Prior to its deadline for publication of this issue, the News Leader was unable to get any responses about potential Sarasota County Commission action in response to the new law.

Additionally, the News Leader this week was unable to reach Gruters for comments.

Better health for people and the environment

State Sen. Joe Gruters. Photo from the Florida Senate website

Although opponents of Gruters’ bill contended that no-smoking regulations would harm tourism, Leatherman pointed out, all of Hawaii’s beaches are cigarette-free. “That hasn’t hurt their tourism one iota.”

Moreover, he noted, Spain is moving to outlaw cigarette smoking on its beaches, in spite of the fact that Europeans long have been known for their smoking. Other countries are contemplating the same step, Leatherman said.

The problem with cigarettes on the beach is not just one of harm to the environment, he stressed. As Gruters noted in the News Service of Florida article, smoking is harmful to people who have the habit but also to those who have to deal with secondhand smoke.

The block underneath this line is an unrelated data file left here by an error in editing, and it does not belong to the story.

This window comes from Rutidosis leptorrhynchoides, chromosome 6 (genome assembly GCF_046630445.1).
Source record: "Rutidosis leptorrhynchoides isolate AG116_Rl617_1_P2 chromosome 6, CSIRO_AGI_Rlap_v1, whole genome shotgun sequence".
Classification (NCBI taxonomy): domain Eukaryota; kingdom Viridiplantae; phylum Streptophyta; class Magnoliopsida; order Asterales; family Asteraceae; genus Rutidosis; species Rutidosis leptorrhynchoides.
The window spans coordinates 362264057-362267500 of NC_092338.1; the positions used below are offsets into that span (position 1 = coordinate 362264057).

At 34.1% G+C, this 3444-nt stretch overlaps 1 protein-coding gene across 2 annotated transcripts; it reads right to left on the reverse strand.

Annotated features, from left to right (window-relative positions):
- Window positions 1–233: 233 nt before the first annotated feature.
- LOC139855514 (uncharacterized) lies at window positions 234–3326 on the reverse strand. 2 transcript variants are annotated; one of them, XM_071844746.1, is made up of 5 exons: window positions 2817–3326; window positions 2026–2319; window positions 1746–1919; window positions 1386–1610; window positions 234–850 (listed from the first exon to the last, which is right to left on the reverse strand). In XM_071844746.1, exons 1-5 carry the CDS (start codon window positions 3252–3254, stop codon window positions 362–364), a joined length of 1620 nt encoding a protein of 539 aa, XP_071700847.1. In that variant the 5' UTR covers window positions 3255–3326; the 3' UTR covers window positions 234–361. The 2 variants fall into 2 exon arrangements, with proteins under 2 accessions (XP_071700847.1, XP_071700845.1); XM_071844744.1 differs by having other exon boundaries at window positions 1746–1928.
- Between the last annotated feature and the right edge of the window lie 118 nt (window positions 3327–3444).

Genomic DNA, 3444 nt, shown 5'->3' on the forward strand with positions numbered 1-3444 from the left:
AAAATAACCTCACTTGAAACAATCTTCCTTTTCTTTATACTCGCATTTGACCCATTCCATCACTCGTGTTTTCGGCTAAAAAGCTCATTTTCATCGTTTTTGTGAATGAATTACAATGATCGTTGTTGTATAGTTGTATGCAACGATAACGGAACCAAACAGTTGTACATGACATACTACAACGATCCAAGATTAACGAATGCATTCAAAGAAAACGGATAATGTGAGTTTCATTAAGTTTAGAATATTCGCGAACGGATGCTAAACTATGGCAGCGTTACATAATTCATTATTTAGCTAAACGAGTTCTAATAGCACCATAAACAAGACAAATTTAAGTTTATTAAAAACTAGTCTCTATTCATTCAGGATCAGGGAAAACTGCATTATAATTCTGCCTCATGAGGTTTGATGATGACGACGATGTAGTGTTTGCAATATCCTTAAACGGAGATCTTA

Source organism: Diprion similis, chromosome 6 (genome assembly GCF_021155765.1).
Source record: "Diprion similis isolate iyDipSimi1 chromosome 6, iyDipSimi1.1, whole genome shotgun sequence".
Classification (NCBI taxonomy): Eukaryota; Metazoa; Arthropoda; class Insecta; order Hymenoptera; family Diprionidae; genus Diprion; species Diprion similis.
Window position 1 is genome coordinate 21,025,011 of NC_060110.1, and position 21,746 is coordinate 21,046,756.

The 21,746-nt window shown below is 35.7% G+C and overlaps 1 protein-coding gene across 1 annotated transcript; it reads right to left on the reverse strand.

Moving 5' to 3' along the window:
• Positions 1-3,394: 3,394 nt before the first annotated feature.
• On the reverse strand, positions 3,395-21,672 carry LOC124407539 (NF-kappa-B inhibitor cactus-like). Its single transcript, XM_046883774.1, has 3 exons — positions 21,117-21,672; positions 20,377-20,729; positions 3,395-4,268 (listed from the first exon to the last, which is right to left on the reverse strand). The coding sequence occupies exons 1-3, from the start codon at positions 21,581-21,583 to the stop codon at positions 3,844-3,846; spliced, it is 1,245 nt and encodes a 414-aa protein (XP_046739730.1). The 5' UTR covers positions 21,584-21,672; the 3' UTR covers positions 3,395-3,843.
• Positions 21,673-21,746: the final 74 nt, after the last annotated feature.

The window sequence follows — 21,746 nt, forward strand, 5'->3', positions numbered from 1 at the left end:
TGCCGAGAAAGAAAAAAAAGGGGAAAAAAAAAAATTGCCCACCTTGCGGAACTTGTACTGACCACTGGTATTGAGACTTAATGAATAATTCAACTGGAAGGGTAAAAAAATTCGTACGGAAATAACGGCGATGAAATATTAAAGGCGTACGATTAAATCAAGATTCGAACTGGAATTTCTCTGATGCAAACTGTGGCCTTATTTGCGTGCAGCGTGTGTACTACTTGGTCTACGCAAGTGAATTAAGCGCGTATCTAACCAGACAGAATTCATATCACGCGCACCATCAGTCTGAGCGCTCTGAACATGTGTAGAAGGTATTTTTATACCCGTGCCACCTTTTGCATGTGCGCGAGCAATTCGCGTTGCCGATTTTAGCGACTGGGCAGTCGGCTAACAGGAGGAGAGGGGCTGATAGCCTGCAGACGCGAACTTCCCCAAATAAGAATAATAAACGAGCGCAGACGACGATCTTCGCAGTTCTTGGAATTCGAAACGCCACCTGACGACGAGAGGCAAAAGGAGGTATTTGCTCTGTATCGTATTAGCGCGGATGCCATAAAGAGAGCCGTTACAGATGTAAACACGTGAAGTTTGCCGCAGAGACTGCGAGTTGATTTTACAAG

“I’ve been on beaches where there’s no wind,” Leatherman said, with people smoking nearby.

Yet, just as he had indicated to the SKA members in that 2016 presentation, he emphasized to the News Leader on June 22, “The biggest thing is the cigarette butts. … Cigarettes are disgusting on both points,” he added — the environment and human health.

In December 2021, he continued, he traveled to Tallahassee to meet with Gruters at the Capitol. “I was in his office for quite some time,” discussing the bill. He reminded Gruters that, in creating his Top 10 Beaches list each year, he gives extra points to beaches where smoking is not allowed.

Gruters told him later that that fact helped persuade legislators to support the bill, Leatherman pointed out. Gruters said he “hammered ’em with it,” Leatherman added.

“I wrote a few op-eds,” too, Leatherman said, to try to garner support for the new law.

All of those efforts “paid off, thank goodness,” Leatherman noted.

A Florida House staff analysis of Gruters 2022 bill cited information from the United Health Foundation and the U.S. Department of Health and Human Services: “In 2021, an estimated 15.5 percent of the adults in Florida were tobacco smokers. Tobacco smoke contains over 7,000 chemicals, including hundreds that are toxic and up to 69 that are known to cause cancer. More than 480,000 deaths annually in the United States are caused by cigarette smoking, with exposure to secondhand smoke causing an estimated 41,000 deaths each year.”